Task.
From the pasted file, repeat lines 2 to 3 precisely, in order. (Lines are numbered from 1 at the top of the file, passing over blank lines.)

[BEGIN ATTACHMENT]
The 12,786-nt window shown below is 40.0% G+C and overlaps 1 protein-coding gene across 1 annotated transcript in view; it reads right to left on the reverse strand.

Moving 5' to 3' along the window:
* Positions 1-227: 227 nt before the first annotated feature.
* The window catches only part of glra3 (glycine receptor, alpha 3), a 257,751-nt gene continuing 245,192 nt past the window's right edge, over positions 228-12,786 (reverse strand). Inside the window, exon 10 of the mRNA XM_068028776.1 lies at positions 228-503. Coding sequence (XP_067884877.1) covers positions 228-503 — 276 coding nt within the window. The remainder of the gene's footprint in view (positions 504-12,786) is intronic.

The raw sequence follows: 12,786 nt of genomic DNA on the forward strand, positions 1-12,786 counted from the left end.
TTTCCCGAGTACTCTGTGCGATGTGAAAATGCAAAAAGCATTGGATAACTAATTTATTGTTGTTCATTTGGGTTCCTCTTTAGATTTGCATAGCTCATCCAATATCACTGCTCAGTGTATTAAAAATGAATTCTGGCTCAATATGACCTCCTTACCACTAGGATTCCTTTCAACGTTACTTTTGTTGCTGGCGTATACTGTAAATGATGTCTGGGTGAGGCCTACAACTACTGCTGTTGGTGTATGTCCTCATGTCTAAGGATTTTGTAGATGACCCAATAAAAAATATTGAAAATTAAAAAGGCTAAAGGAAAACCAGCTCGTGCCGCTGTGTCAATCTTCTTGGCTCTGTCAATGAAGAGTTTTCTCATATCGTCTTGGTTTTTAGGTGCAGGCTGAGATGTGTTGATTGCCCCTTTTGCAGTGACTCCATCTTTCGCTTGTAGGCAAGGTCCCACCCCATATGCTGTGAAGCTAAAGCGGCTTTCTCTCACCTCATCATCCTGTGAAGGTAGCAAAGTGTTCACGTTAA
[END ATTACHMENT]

Moving 5' to 3' along the window:
* Positions 1-227: 227 nt before the first annotated feature.